For example, he remained friendly with Robert "Bobby" Fischer for decades -- no easy task -- and recorded his first popular music album at the age of 88 (I haven't checked, but it's probably some sort of record). He was also known as a chess teacher for generations of younger players.
This being the case, I am sure Gligoric would not have minded for me to commemorate his death with a game he lost -- because he lost it in an amusing manner, showing all us patzers that, contrary to what we might think, awful one-move blunders occur on all levels of play. What's more, the move he missed -- a queen sacrifice -- is pretty in itself.
The Jewish connection? He blundered against the Israeli chess master, Yosef Porat.
Perhaps the most famous example of high-level blunders is Fischer's 29. ... Bxh2? in the first game of the world championship against Boris Spassky, 1972. Fischer, however, surely saw the reply 30. g3 traps the bishop. His real error was more excusable error of calculation: he mistakenly believed that he could extricate it. In the Gligoric-Poratt game, on the other hand, the error is a real "oops!" one-move slip.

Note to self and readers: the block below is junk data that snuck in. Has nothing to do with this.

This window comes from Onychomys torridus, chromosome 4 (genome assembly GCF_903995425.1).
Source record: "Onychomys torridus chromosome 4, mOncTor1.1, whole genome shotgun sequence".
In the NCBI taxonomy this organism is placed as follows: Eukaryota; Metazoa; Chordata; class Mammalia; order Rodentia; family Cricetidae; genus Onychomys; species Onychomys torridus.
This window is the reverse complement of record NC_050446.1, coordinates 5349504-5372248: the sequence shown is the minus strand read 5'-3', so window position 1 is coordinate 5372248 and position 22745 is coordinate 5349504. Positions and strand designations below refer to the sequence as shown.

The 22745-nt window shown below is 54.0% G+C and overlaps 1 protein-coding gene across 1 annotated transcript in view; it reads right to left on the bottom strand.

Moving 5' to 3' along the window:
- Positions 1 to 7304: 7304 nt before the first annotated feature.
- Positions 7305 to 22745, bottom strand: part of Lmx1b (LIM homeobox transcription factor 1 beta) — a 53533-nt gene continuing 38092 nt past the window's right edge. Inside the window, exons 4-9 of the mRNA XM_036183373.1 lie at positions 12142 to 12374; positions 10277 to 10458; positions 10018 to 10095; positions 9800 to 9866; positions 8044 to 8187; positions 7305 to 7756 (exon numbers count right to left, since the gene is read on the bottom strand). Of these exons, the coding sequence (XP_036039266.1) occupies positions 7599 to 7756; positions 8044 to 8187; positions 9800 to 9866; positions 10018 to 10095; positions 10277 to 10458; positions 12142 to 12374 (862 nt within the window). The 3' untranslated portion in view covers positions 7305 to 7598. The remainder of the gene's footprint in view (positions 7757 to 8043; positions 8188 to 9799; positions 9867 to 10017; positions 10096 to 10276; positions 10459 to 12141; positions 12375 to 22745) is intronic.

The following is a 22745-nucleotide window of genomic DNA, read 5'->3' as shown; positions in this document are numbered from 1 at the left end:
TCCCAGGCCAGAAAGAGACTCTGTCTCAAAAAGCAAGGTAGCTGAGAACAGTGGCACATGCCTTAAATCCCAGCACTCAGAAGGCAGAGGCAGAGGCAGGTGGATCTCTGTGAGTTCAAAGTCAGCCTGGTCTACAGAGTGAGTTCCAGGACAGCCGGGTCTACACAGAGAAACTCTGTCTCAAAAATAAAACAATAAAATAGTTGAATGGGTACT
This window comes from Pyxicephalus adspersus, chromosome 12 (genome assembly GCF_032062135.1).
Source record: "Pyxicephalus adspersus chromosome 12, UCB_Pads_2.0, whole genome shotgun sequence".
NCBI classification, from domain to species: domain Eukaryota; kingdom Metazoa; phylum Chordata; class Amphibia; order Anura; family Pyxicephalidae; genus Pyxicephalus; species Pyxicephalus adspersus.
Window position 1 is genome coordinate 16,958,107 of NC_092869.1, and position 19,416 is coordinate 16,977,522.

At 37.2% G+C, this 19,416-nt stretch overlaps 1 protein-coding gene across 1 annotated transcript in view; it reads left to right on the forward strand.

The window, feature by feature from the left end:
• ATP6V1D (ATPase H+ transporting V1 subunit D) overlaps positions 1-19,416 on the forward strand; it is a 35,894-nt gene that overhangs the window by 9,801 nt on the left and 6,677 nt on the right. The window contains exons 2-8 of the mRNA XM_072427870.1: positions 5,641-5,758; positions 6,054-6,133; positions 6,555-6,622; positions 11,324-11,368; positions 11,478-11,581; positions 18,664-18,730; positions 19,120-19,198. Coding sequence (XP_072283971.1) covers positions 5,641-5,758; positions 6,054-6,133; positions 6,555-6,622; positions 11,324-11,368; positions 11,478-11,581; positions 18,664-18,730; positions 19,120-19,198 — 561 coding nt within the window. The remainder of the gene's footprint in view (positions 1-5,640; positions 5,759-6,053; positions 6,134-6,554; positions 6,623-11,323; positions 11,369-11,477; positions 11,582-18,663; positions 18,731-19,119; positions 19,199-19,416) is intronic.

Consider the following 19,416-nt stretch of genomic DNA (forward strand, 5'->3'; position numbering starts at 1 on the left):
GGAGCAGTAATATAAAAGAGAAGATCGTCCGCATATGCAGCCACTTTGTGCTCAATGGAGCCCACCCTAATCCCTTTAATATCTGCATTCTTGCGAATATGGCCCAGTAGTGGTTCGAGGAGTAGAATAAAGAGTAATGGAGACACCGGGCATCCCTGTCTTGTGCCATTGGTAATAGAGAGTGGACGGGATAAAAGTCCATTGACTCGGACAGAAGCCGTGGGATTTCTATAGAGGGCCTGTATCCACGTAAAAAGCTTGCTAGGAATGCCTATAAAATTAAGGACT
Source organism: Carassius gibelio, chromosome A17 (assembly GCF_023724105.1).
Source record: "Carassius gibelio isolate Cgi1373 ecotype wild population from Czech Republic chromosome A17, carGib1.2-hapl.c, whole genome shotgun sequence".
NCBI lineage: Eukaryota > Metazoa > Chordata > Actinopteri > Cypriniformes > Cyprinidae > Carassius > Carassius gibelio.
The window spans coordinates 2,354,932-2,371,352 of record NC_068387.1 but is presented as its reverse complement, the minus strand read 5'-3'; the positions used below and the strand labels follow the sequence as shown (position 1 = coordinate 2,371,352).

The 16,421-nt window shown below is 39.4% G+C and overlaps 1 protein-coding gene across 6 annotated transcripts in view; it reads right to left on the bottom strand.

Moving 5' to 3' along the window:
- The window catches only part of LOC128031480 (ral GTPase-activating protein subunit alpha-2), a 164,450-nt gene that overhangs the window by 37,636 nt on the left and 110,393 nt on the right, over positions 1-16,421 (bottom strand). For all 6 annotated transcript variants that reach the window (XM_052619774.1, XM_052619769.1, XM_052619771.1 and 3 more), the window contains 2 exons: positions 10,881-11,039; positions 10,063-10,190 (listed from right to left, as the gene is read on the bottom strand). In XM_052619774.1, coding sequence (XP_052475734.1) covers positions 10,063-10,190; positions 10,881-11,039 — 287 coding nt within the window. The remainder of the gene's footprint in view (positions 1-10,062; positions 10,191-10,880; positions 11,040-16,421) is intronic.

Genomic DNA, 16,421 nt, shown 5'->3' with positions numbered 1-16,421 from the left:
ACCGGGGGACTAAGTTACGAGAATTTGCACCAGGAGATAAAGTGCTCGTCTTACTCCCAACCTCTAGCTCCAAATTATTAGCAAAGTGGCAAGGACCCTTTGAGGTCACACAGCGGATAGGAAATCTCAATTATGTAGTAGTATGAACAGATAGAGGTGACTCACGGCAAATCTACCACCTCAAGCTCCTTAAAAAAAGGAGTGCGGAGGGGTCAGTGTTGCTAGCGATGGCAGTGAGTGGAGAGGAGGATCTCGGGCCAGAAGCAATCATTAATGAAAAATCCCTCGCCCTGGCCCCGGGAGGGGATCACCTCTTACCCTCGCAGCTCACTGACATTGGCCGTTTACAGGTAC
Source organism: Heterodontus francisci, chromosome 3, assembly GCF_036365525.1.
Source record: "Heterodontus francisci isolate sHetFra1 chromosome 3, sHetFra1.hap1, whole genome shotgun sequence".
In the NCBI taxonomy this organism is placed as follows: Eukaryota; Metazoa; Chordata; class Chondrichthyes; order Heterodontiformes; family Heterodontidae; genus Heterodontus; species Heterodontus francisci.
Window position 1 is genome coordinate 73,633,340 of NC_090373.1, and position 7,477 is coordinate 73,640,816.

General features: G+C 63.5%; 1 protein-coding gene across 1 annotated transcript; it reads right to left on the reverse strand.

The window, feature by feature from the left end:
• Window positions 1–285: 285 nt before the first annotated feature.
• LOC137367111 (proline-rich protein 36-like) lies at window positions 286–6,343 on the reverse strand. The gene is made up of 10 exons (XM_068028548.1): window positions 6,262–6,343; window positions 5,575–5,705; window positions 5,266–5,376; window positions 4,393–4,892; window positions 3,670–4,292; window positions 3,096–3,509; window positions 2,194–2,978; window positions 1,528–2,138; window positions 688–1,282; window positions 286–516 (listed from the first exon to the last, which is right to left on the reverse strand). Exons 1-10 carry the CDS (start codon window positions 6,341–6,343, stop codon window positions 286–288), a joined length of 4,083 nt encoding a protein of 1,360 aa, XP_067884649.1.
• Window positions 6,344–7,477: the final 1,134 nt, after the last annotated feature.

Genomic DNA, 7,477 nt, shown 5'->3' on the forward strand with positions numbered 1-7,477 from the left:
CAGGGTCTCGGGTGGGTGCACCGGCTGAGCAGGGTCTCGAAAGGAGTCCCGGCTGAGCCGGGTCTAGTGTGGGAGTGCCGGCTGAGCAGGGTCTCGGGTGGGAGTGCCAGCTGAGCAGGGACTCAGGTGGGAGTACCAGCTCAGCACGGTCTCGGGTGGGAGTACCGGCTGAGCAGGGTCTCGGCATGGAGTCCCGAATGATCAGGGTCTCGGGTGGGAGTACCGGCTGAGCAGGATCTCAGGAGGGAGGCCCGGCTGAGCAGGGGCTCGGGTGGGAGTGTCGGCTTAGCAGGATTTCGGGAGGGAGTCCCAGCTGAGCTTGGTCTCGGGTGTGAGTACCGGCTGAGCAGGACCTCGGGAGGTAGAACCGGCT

|Gligoric-Porat, Amsterdam Interzonal, 1964. Position after 18. ... Rad8.|
Porat played well and has some advantage, although the game should probably be a draw. Gligoric, perhaps wishing to "make a draw" by exchanging queens, played 19. Qf5?? --- only to resign immediately after Porat's pretty 19. ... Qg2! (20. Rxg2 Re1#; 20. Rd1 Rxd1+ 21. Kxd1 Qf1+ 22. Kd2 Qxc4-+).
It happens to them, too.